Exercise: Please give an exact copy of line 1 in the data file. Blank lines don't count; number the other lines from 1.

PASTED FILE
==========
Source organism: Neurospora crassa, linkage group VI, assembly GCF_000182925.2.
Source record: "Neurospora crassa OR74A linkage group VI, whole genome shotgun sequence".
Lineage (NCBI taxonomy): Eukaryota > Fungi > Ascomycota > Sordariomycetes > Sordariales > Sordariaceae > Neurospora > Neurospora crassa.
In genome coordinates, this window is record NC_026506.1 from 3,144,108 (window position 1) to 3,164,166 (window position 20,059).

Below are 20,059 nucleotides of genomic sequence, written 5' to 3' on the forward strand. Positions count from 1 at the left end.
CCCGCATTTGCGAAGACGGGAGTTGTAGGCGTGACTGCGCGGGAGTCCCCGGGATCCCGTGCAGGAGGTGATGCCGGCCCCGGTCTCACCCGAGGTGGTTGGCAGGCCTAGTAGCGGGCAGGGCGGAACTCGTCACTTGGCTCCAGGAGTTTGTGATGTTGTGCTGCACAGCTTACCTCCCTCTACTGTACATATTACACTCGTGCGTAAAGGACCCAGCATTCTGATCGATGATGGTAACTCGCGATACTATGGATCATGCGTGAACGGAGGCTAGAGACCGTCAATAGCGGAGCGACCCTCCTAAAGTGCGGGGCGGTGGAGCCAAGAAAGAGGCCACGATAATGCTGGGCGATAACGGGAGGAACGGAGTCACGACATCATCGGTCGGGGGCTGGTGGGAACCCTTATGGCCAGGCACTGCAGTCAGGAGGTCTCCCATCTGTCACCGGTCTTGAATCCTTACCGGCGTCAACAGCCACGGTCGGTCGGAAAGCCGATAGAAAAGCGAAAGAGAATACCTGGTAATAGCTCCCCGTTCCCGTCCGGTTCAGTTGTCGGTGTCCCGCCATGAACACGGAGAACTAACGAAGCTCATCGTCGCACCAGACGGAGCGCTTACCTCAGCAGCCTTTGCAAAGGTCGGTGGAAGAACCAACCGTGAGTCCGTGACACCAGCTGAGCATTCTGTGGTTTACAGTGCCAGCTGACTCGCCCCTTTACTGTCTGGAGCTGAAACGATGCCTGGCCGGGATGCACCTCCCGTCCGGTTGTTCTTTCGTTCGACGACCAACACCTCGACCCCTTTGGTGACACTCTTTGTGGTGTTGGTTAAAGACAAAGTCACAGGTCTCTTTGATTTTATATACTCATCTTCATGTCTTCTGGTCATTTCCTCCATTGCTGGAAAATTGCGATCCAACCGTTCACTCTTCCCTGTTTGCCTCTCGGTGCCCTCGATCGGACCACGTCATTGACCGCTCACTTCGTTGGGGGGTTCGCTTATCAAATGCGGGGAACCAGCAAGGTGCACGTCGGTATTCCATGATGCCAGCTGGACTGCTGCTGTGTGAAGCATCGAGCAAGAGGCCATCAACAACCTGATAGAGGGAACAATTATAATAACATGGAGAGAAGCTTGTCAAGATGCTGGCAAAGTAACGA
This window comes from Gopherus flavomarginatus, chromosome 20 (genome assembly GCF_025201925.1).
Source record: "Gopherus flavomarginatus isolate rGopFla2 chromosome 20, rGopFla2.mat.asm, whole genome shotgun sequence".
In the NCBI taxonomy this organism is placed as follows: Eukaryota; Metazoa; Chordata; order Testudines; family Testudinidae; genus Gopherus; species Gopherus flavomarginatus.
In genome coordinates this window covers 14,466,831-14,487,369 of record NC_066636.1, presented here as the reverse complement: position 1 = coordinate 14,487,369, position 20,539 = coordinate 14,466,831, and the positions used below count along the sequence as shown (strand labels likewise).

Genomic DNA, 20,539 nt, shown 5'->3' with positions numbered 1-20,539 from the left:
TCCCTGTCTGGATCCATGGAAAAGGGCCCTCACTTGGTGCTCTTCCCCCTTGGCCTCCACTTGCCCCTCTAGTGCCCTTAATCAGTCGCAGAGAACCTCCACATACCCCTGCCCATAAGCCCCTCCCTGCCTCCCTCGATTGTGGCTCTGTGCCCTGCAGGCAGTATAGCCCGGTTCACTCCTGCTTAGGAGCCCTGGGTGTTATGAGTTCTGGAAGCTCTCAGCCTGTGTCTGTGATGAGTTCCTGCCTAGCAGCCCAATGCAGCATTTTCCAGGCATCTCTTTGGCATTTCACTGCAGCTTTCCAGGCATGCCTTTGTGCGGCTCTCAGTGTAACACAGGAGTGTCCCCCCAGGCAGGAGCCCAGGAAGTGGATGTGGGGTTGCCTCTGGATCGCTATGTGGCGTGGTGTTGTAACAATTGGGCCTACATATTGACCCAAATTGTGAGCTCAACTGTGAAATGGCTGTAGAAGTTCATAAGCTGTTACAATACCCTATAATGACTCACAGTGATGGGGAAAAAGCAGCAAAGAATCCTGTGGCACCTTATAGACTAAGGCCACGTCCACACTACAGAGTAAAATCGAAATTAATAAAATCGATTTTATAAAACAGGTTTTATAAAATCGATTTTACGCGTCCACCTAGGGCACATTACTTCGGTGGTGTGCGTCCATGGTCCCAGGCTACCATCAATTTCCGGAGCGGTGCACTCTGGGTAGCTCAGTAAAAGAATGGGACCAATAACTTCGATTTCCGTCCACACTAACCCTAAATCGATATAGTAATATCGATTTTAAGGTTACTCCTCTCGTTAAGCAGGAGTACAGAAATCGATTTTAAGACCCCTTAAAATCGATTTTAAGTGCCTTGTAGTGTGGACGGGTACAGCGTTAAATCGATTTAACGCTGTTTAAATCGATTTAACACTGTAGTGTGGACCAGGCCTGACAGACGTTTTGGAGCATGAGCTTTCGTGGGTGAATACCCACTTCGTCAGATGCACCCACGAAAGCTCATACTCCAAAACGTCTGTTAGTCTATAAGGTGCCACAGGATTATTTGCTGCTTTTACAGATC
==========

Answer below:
Source organism: Neurospora crassa, linkage group VI, assembly GCF_000182925.2.